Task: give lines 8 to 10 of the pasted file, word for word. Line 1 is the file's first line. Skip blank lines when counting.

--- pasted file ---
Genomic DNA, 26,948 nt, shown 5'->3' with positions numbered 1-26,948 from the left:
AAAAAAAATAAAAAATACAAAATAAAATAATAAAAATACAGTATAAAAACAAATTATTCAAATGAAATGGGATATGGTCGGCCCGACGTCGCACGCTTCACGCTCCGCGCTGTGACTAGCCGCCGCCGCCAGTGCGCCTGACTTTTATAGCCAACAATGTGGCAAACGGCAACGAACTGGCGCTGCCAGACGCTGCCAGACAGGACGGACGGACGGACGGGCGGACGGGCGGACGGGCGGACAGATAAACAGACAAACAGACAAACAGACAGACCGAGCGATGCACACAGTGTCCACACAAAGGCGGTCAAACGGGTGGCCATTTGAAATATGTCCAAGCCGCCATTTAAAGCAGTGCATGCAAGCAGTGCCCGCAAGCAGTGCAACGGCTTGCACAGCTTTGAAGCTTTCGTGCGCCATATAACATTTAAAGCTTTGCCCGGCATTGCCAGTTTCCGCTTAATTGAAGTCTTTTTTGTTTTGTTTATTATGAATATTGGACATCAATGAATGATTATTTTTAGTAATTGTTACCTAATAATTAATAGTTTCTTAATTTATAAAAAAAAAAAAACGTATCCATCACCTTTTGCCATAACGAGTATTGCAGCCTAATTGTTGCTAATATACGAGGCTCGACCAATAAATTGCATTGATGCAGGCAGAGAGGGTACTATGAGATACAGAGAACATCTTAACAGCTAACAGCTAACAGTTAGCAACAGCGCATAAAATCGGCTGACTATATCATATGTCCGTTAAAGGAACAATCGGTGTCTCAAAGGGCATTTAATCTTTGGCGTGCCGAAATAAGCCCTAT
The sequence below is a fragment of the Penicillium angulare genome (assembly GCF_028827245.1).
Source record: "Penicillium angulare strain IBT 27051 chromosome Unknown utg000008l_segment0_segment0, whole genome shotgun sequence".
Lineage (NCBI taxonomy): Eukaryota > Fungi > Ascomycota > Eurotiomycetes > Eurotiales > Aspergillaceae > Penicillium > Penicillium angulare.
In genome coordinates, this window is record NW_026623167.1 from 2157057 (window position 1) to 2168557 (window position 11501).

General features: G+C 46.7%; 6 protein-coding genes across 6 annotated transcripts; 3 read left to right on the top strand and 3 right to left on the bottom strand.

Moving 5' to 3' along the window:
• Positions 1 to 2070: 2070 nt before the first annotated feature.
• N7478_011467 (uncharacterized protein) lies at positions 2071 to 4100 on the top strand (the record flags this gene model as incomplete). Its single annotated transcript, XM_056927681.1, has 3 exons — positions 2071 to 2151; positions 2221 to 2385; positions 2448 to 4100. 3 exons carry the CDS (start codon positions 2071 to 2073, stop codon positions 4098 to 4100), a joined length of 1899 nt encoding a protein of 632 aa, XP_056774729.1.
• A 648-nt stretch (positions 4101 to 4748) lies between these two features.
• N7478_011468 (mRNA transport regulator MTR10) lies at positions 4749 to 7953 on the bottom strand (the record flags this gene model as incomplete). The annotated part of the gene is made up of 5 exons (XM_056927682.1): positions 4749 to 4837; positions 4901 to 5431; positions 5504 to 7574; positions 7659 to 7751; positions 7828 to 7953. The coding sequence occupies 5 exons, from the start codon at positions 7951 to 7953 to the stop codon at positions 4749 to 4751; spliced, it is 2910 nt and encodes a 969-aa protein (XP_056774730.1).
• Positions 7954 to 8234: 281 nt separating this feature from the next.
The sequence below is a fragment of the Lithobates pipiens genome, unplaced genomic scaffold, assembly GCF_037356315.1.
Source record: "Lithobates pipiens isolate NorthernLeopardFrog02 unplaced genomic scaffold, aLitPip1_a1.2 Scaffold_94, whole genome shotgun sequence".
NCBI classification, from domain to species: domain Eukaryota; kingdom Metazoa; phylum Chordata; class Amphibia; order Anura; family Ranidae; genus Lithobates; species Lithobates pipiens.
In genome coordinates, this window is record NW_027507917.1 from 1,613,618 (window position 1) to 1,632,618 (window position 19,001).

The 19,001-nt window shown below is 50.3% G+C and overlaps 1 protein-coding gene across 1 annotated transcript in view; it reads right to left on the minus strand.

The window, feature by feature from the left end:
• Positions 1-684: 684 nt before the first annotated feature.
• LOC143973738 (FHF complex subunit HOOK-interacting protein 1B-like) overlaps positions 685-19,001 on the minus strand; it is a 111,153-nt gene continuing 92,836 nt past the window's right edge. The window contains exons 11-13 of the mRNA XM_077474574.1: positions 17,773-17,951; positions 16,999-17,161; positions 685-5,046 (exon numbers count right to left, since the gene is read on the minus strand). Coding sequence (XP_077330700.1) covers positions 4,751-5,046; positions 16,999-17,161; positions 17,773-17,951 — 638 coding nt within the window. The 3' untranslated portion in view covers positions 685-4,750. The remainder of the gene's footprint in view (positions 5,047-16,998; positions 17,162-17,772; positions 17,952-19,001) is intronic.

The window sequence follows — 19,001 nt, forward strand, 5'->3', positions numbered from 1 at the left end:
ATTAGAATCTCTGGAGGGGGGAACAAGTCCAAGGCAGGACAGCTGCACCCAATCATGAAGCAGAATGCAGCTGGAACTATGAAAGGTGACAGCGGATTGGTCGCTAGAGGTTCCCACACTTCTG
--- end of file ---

Moving 5' to 3' along the window:
• Positions 1 to 2070: 2070 nt before the first annotated feature.
• N7478_011467 (uncharacterized protein) lies at positions 2071 to 4100 on the top strand (the record flags this gene model as incomplete). Its single annotated transcript, XM_056927681.1, has 3 exons — positions 2071 to 2151; positions 2221 to 2385; positions 2448 to 4100. 3 exons carry the CDS (start codon positions 2071 to 2073, stop codon positions 4098 to 4100), a joined length of 1899 nt encoding a protein of 632 aa, XP_056774729.1.